The IG blasted the Department of Veterans Affairs over its non-VA ER denial scheme that could cost veterans over $500 million in wrongful denials.
The report, issued last week, blasted VA over numerous schemes managers and leaders likely engaged in to deny veterans coverage for non-VA emergency care. The end result created a culture of financial crisis and panic for veterans needing emergency care but fearful that they would be stuck with the bill.
Some of you may recall the story started here in Minneapolis two years ago. My daughter’s mom died from complications of treatment for burn pit related cancer. Days later, we thought I was having a heart attack.
Long story short – VA denied payment saying a prudent layperson would not seek emergency care with my symptoms. Of course, when I looked into it using trusty “Google Search” I found training materials for VA’s fee-basis care.
That guide included a case review of a hypothetic veteran exhibiting symptoms of heart attack… as example number 1 of when the VA should approve the emergency room bill.
Rather than take it, like a lot of veterans are forced to, I immediately contacted my buddy AJ Lagoe at Kare 11 News to investigate. And, true to his news name… AJ Investigates.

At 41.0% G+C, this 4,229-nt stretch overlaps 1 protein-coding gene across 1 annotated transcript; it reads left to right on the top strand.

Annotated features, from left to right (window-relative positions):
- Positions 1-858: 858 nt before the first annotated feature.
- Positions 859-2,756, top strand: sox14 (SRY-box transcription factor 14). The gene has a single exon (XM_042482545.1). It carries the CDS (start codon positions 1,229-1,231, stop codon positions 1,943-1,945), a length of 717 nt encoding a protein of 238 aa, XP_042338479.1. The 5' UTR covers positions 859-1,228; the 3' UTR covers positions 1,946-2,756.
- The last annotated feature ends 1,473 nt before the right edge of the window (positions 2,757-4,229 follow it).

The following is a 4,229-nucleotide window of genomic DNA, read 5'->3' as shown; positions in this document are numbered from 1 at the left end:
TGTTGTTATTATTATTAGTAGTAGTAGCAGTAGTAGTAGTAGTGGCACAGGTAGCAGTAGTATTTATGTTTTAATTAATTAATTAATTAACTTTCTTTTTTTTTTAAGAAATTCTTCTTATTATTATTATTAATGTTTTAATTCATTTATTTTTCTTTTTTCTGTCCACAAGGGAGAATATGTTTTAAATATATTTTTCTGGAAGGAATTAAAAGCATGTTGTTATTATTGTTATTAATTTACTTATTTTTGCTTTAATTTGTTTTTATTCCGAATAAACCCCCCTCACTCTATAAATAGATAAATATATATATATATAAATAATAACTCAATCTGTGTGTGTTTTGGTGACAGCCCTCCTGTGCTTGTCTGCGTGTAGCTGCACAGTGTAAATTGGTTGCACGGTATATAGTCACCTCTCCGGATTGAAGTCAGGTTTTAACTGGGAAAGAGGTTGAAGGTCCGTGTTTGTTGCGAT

(The picture at the top is mine used by Kare 11 in the recent story.)
The story grew, and Lagoe uncovered a huge nationwide scandal that resulted in a congressional hearing, significant policy changes, an IG investigation, and a black eye for the agency’s non-VA care adjudicators.
Kare 11 and Lagoe is now covering the fallout of his investigation including the IG report.
The IG report blasted VA for its various schemes putting veterans’ lives at risk to save a buck. Or in this case well over $500 million bucks.
What’s at the core of the issue?
Senior leaders are putting the quantity of claims processing over the quality of the decisionmaking. The policies put in place put pressure on low-level employees to make bad decisions in order to keep their job.
Meanwhile, veterans get stuck with the bill or are too fearful to seek non-VA emergency care, instead, putting their own lives at risk to travel hours to the nearest VA emergency room.
Some of you may have noticed I haven’t written much in a couple of weeks.
Don’t worry. I am at work behind the scenes exploring how to make bigger impacts for veterans that may not mean writing as frequently as I used to. Hang in there with me while I sort out the next steps for my decade long project.
My passion is building out educational systems for veterans, and my learning management system project is almost done with its beta. I’ll keep you all posted.
If you are curious about where it’s at, check it out at my.disabledveterans.org. I plan to add a few other courses soon including a more detailed Voc Rehab course, an employee rights course to help vets advocate against bully bosses, how to handle health care appeals like wrongful ER bill denials, etc.
Personally, I have been through many of the fights veterans face before I became an attorney. Now that I am one, teaching courses like this has become a real joy, but it does take away from my ability to write articles every night.